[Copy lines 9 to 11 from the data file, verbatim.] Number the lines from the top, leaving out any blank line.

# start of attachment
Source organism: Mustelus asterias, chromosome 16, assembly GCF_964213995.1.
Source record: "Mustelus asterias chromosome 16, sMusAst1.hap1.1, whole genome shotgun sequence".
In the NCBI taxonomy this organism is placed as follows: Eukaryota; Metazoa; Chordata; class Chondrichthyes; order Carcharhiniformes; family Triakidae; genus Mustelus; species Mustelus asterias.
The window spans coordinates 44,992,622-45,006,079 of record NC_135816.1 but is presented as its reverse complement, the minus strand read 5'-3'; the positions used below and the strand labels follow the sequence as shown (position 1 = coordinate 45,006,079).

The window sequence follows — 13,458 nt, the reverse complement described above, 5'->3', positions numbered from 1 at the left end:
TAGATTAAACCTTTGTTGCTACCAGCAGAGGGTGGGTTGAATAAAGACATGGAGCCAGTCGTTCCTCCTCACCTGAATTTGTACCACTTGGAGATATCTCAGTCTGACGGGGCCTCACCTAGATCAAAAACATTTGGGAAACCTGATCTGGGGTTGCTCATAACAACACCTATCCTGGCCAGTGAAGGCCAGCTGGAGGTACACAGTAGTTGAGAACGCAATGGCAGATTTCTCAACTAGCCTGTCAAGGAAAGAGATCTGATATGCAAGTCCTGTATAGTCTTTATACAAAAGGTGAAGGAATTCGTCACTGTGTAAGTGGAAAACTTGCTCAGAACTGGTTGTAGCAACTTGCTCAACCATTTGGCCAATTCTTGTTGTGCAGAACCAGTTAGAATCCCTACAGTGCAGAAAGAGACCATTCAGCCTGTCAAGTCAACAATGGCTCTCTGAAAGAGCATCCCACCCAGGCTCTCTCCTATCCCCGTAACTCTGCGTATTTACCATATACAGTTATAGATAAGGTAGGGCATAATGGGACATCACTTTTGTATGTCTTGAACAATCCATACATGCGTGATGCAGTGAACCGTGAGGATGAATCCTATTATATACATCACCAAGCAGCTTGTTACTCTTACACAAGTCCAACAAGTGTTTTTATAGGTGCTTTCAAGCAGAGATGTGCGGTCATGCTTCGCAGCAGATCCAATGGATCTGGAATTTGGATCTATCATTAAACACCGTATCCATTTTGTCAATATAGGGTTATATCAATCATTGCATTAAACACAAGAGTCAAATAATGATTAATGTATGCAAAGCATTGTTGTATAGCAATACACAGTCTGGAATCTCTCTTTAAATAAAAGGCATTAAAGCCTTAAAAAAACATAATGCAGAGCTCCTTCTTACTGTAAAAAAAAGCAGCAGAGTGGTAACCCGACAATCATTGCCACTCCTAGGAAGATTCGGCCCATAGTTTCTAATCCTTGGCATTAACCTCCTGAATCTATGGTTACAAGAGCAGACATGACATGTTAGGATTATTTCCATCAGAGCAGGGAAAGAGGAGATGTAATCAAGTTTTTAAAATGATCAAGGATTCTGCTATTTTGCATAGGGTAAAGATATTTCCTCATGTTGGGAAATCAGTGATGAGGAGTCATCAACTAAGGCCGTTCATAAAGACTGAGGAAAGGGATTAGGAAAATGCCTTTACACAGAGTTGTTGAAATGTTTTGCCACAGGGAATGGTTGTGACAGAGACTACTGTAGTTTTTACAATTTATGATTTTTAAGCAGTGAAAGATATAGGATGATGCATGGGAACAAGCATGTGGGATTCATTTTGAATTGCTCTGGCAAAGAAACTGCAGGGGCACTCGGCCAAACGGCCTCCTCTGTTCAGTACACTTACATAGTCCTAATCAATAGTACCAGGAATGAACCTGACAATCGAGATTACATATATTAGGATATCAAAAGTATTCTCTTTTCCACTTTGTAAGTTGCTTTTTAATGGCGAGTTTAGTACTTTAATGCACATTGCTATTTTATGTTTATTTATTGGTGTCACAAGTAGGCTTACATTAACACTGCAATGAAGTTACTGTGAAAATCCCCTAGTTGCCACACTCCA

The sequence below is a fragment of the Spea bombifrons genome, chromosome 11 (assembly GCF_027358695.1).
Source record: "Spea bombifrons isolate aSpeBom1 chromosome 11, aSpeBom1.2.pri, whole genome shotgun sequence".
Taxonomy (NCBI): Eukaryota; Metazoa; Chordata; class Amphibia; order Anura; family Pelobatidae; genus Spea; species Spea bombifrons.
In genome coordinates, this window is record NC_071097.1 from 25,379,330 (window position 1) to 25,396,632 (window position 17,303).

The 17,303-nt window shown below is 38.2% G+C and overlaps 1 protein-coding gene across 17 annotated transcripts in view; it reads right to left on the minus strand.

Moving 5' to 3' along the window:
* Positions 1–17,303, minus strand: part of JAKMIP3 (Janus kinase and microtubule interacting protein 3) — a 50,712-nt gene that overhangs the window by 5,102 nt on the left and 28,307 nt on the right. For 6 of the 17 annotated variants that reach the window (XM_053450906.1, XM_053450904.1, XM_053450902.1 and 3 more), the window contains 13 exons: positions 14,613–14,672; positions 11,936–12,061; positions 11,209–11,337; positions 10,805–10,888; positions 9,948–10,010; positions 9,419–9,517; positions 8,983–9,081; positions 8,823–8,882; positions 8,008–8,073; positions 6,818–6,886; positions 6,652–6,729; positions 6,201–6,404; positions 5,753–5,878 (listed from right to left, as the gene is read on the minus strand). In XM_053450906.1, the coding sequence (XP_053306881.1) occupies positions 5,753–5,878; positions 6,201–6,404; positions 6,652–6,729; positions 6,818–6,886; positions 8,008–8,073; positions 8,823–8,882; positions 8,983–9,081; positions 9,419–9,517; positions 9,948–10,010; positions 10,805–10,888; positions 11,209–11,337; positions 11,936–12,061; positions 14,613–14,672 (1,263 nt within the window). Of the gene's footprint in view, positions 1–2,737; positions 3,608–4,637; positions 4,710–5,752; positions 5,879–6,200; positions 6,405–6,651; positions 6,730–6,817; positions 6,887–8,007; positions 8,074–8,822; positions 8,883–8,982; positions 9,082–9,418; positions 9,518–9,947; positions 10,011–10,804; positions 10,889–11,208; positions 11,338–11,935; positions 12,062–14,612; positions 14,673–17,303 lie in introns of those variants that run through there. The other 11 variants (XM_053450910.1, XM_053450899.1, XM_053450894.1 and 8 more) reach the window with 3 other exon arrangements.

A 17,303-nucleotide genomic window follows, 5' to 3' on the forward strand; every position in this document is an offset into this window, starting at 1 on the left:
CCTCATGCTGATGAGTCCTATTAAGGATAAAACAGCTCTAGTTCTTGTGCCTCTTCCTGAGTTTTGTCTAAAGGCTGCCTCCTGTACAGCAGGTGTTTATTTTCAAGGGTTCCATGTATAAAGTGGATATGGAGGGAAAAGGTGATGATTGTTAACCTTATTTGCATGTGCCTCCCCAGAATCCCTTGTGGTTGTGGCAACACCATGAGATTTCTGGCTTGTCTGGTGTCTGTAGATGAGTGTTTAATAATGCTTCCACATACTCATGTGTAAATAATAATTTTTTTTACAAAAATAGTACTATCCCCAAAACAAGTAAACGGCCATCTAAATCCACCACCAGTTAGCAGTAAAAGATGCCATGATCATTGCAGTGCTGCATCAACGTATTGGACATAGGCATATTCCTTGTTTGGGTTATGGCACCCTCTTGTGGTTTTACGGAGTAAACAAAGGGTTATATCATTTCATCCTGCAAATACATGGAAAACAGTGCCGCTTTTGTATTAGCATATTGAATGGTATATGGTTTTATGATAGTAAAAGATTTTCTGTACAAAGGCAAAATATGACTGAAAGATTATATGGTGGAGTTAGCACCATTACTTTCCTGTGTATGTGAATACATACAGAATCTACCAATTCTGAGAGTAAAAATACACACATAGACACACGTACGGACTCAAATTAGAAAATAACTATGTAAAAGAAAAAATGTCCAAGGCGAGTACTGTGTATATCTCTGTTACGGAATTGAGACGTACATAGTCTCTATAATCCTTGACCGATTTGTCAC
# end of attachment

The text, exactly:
Taxonomy (NCBI): Eukaryota; Metazoa; Chordata; class Amphibia; order Anura; family Pelobatidae; genus Spea; species Spea bombifrons.
In genome coordinates, this window is record NC_071097.1 from 25,379,330 (window position 1) to 25,396,632 (window position 17,303).

The 17,303-nt window shown below is 38.2% G+C and overlaps 1 protein-coding gene across 17 annotated transcripts in view; it reads right to left on the minus strand.